Research Area 5, "Building Digital Communities", contributes the concept of data-rich literary history to the Cluster's relational, de-centred and multiply entangled approach to writing literary history in a global perspective. In so doing, Research Area 5 concentrates on three levels of work: data sets, data models and visual formats.
Acts of collecting and annotating literary data are just as critical and interpretive as literary analysis. Our aim is to increase the transnational consciousness of data-rich literary history and thereby counter the widespread tendencies by which the large corpora of American and British literature are treated as if they constituted a universal literary record. It is necessary to disrupt the implicit national biases and totalising impulses present in our digital collections if we want to prevent our scholarship from merely reproducing literary, historical, and cultural canons that efface so many 'communities' and suppress their transnational and transtemporal entanglements as well as their stories as of yet untold.
The call for a critical interrogation of perceived literary globality also applies to the data models we will design to represent the entangled relationships of literary production, transmission and reception. As we try to get a 'digital grip' on the multiple shifts in meaning and framing these operations signify, we will critically reflect on how to (re-)construct 'temporal communities', both hermeneutically and digitally. Thus, we will test the Cluster's core concept against the constraints and implicit biases of the digital even as we simultaneously endeavour to explore the potential of computational approaches within the critical discourse of the humanities.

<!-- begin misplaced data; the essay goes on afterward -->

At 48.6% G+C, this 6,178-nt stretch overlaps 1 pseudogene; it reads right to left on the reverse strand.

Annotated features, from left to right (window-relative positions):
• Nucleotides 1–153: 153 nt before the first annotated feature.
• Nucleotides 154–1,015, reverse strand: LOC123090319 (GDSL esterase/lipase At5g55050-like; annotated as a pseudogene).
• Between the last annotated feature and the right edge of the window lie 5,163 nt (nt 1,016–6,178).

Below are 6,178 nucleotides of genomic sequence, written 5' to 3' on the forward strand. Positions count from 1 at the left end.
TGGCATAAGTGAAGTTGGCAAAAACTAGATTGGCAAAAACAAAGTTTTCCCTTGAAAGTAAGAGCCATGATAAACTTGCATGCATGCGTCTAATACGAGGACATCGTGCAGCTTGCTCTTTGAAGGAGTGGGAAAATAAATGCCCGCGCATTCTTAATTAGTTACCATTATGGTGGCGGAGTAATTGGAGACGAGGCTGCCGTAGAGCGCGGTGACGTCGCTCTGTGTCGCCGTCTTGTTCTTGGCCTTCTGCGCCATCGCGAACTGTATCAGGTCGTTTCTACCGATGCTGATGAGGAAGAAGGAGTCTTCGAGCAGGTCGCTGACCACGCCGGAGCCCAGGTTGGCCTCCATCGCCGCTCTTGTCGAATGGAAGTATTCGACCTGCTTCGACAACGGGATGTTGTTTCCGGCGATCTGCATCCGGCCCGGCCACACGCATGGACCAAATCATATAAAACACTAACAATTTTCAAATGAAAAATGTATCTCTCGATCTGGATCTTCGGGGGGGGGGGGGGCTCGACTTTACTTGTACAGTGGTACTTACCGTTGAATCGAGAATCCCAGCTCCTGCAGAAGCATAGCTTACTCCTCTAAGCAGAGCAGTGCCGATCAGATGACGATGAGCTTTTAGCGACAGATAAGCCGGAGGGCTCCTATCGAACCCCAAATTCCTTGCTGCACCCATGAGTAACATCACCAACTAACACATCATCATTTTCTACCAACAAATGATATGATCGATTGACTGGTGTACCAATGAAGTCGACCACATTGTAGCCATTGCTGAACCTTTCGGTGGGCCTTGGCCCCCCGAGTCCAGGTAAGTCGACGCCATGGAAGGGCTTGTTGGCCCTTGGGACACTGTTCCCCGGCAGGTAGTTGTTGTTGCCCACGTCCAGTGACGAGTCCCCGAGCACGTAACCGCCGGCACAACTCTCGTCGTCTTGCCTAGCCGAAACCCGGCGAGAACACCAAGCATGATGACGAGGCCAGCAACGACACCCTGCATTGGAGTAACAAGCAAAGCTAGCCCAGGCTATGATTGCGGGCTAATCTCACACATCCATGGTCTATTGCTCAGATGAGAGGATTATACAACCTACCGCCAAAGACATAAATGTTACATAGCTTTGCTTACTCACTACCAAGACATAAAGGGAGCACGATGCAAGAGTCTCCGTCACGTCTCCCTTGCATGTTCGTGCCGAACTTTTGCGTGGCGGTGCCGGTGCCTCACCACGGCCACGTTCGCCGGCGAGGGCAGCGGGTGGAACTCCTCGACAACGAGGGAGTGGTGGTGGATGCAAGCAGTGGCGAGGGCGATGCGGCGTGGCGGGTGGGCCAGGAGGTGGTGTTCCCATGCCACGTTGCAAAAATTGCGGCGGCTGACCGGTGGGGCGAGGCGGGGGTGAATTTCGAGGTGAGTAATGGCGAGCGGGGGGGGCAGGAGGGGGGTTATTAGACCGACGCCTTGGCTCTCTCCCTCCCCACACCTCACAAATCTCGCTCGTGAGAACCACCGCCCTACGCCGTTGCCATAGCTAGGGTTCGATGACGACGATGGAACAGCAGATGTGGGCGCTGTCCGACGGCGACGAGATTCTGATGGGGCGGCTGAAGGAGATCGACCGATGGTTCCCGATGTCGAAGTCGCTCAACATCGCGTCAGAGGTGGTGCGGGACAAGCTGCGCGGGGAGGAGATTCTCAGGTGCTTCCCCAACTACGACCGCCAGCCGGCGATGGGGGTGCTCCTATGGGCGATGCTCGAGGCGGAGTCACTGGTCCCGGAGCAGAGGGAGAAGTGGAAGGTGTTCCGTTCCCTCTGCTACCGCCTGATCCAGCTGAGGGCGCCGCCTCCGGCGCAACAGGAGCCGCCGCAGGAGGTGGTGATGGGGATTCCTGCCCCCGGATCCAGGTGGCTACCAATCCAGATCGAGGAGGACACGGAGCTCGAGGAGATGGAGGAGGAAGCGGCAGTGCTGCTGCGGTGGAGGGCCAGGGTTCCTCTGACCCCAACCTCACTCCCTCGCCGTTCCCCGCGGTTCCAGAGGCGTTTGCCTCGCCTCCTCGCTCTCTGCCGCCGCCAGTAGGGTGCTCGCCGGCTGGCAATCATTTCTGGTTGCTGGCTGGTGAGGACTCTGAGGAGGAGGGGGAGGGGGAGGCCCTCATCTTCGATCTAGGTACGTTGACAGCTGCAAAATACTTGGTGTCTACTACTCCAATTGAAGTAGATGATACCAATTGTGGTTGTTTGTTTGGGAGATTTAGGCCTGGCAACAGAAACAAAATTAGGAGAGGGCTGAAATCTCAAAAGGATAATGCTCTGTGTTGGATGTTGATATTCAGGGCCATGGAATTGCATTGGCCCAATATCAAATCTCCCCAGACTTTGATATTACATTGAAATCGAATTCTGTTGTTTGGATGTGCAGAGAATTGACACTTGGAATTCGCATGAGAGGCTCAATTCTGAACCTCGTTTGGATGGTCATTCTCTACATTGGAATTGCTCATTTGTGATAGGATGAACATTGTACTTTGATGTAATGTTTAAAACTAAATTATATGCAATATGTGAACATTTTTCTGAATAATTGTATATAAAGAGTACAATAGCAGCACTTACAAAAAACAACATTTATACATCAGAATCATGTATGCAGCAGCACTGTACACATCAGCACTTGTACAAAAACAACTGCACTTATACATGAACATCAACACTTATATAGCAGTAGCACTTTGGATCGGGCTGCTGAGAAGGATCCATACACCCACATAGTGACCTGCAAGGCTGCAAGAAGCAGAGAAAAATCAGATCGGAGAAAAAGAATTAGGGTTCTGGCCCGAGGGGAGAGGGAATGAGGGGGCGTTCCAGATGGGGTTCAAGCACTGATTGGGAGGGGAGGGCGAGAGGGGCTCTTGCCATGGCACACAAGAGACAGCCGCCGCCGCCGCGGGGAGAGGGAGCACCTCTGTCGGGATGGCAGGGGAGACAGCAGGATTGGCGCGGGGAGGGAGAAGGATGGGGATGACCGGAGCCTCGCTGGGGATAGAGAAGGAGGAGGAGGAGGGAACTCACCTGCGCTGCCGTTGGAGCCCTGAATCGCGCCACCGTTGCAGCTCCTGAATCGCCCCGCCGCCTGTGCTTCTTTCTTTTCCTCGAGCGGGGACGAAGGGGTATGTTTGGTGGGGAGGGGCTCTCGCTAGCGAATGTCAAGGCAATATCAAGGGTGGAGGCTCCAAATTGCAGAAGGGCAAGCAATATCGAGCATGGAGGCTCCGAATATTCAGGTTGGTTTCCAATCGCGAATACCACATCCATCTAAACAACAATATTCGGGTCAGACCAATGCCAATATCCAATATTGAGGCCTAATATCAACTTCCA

By experimenting with visualisation techniques, Research Area 5 will explore whether – and if so, how – the Cluster's approach to literary history in a global perspective translates into digital-visual formats, using visualisation as an opportunity to reflect on research processes in an explorative way. In our approach, visualisation acts as a means by which we confront the epistemic implications and the methodological issues of interpreting with visual representations.
In each of these three focus areas, Research Area 5 sees data-rich literary history not as a means of completion or closure of research, but as a means to support diverse forms of literary investigation, whether enacted through traditional or computational means. Working with mass-digitised collections, modelling complex global entanglements through space and time and engaging with visual renderings of curated data in no way exhausts – or even comes close to exhausting – the potential questions and arguments that expanded bibliographical and biographical records (and their multiple connections and relations) might support.